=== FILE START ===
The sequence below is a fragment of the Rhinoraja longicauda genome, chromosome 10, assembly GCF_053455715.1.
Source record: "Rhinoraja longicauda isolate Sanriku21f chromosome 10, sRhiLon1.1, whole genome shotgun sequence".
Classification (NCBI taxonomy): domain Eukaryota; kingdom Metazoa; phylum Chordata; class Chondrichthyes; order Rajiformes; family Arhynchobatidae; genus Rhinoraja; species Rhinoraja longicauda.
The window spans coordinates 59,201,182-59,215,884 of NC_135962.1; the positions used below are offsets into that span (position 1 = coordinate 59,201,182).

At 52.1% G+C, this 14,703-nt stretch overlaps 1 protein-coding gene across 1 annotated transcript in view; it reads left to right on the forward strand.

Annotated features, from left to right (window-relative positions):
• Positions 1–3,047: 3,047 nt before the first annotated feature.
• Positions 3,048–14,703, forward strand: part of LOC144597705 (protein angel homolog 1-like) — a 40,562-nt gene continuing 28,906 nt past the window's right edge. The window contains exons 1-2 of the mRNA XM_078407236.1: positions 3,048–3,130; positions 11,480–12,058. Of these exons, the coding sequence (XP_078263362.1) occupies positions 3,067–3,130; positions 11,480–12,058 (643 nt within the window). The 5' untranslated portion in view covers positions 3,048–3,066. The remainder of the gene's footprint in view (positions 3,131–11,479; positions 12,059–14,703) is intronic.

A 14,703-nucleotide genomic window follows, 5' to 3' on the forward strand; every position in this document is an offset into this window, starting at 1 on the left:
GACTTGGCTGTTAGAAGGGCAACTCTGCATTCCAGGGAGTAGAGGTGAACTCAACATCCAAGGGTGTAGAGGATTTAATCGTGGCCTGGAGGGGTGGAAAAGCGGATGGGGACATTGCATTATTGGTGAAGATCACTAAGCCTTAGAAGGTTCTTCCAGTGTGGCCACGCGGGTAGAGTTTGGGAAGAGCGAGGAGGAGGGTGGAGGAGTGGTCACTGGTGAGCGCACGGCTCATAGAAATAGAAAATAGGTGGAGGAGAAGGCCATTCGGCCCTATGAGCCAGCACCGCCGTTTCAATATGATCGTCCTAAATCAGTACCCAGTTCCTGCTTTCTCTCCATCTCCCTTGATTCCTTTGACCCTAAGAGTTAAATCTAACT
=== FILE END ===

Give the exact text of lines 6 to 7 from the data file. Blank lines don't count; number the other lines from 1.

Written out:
Annotated features, from left to right (window-relative positions):
• Positions 1–3,047: 3,047 nt before the first annotated feature.